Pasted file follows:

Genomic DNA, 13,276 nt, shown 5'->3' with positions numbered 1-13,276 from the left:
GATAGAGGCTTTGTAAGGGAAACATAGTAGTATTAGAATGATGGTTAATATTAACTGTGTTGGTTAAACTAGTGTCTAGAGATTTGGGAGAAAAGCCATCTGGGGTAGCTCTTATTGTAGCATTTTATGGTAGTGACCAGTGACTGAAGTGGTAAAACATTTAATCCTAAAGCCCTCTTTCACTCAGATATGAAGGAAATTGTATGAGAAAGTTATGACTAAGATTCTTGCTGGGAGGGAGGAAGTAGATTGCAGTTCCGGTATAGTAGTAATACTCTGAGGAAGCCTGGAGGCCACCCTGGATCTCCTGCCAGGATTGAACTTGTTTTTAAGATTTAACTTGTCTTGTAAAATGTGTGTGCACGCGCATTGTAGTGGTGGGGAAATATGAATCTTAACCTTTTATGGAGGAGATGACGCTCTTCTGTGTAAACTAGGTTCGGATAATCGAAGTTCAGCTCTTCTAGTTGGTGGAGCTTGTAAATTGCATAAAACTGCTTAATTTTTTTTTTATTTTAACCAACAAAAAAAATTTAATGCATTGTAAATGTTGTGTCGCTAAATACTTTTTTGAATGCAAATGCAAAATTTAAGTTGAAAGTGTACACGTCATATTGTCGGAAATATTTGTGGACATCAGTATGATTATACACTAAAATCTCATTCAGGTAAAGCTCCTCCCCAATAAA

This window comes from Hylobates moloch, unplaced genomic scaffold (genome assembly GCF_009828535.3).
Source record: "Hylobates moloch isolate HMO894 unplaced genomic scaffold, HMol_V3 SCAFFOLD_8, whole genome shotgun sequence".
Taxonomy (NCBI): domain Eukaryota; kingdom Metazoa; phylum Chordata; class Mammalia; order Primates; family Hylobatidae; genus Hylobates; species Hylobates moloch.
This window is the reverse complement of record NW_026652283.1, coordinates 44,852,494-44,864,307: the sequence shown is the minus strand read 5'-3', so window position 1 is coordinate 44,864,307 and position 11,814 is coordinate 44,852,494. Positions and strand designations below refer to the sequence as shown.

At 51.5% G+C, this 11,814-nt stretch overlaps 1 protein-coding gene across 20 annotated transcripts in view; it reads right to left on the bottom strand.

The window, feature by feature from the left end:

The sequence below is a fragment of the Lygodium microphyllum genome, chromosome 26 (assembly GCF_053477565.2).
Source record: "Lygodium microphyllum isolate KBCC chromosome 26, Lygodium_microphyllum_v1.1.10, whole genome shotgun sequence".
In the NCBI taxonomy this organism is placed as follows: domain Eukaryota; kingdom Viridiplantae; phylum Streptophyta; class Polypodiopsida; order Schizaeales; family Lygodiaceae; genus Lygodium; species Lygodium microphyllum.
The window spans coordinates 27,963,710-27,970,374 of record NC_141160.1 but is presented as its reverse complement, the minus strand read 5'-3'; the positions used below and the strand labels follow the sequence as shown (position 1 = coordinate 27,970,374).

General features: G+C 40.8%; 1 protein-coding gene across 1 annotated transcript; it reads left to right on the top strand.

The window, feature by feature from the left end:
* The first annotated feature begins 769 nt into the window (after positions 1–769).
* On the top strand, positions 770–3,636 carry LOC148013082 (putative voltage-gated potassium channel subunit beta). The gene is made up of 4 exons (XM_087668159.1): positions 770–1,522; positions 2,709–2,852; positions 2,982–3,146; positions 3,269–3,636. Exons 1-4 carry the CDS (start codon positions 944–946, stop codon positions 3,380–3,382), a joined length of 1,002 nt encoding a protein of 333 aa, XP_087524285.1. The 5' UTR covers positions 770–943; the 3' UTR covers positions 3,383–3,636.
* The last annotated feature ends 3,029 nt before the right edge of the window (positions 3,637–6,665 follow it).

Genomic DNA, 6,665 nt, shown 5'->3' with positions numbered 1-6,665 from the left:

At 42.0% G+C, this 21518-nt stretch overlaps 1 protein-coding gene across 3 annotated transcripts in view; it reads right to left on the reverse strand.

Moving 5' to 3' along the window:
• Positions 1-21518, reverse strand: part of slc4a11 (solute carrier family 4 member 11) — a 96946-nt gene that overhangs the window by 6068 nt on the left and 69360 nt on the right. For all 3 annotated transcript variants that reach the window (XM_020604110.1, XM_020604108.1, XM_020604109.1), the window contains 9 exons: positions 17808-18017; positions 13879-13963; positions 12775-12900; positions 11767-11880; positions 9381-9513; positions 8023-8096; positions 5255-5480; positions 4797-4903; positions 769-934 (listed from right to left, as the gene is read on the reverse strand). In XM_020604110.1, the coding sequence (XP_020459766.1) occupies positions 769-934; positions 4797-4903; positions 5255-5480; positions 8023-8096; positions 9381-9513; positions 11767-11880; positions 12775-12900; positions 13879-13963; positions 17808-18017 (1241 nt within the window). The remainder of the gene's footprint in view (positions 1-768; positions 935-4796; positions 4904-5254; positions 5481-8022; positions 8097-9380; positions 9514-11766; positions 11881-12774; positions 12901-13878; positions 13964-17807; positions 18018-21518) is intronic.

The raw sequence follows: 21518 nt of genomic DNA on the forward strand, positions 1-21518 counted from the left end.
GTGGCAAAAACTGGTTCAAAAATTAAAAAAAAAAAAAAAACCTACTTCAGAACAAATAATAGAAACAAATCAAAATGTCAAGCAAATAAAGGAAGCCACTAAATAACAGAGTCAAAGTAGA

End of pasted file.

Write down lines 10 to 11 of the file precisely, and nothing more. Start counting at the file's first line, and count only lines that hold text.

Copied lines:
Source record: "Lygodium microphyllum isolate KBCC chromosome 26, Lygodium_microphyllum_v1.1.10, whole genome shotgun sequence".
In the NCBI taxonomy this organism is placed as follows: domain Eukaryota; kingdom Viridiplantae; phylum Streptophyta; class Polypodiopsida; order Schizaeales; family Lygodiaceae; genus Lygodium; species Lygodium microphyllum.